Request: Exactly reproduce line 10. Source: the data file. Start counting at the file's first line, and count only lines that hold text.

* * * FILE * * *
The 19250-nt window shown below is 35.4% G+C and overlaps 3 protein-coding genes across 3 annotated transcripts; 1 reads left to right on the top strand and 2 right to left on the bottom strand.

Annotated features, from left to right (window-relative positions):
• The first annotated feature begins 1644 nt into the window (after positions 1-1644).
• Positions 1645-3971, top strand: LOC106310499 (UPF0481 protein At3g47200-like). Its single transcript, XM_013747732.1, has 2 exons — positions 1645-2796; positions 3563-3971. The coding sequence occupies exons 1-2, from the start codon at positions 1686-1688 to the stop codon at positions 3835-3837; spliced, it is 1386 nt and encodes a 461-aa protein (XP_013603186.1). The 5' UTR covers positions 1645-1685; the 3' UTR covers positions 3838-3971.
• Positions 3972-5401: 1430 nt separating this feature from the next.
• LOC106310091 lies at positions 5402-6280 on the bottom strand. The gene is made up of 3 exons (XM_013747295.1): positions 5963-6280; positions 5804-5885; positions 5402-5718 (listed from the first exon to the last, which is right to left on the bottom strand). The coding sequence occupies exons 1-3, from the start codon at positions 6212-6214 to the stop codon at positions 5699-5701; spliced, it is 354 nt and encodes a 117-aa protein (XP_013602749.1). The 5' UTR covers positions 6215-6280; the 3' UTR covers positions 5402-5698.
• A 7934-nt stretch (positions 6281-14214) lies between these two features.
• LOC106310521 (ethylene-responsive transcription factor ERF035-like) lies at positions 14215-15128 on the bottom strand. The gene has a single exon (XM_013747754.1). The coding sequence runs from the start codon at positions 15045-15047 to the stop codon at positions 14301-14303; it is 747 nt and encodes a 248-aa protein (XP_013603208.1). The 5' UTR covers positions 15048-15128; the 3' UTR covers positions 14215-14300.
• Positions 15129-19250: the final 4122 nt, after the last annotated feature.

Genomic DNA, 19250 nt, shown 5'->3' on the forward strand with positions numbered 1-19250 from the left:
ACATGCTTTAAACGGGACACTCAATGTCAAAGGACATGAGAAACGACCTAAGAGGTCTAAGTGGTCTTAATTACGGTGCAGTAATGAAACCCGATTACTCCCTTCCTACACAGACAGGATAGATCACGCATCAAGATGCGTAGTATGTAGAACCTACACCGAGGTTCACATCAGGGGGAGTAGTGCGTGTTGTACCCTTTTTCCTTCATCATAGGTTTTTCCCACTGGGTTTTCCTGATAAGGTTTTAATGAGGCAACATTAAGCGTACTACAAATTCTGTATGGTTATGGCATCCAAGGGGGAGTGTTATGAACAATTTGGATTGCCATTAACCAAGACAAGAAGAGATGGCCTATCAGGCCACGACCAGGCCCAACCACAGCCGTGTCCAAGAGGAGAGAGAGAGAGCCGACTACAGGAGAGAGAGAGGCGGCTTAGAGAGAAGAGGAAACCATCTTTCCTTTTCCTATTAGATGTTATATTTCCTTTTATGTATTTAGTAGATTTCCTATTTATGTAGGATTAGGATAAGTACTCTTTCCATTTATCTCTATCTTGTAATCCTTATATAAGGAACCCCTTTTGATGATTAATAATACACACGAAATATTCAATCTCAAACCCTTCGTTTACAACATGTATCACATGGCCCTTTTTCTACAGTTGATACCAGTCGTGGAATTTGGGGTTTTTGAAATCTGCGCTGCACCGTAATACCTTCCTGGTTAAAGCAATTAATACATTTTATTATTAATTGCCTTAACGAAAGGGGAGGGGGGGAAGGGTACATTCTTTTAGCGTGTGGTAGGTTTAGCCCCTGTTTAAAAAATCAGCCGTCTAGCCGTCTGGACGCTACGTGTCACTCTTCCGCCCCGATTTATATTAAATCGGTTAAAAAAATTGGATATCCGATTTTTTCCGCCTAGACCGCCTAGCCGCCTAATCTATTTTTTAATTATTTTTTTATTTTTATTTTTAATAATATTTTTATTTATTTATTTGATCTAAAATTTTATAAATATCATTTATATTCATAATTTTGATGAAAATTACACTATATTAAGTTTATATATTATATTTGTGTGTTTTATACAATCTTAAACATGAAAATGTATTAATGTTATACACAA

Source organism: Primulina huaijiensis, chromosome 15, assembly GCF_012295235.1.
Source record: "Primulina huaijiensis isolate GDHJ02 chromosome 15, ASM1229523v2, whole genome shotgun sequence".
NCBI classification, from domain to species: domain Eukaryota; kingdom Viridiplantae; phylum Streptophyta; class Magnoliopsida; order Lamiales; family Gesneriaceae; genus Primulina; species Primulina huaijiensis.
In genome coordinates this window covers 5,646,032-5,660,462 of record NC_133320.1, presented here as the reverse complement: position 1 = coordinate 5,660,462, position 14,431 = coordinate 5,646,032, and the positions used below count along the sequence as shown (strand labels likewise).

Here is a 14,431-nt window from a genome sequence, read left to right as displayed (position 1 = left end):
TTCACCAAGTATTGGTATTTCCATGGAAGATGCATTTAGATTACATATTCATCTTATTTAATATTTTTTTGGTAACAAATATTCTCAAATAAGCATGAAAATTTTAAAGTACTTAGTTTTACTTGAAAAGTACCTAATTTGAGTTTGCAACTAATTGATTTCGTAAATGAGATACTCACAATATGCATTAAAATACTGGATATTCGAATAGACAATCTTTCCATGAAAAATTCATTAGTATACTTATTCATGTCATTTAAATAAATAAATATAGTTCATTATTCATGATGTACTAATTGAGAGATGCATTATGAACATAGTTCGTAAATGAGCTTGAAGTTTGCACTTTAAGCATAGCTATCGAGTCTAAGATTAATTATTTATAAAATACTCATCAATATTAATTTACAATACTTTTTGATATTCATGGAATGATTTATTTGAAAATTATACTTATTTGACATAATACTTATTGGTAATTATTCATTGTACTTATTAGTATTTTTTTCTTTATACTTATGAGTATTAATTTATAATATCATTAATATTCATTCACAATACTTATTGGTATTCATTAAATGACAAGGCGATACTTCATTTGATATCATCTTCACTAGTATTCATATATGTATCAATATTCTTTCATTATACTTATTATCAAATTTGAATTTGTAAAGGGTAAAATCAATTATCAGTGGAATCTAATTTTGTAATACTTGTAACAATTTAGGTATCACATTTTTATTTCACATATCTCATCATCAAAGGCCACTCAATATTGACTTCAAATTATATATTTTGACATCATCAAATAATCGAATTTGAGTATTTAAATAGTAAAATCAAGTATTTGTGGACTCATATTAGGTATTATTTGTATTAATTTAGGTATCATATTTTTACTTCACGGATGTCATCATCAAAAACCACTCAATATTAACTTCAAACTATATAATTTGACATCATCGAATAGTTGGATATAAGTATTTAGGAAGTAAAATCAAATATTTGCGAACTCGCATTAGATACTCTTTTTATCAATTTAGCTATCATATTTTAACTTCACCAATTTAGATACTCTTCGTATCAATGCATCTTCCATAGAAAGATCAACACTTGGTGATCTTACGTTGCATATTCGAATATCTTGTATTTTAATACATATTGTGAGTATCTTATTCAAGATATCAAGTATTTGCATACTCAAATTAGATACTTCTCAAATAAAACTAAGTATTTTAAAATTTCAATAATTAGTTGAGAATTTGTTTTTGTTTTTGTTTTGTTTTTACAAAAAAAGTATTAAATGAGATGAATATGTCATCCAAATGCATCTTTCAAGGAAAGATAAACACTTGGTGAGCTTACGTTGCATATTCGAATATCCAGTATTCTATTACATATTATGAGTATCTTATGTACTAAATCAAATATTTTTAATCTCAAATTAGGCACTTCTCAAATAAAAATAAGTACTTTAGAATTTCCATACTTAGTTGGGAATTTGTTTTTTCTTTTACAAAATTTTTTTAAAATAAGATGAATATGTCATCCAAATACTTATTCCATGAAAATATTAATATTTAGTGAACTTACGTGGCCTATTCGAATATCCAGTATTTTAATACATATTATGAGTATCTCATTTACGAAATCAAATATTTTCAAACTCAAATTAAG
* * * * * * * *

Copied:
Genomic DNA, 19250 nt, shown 5'->3' on the forward strand with positions numbered 1-19250 from the left: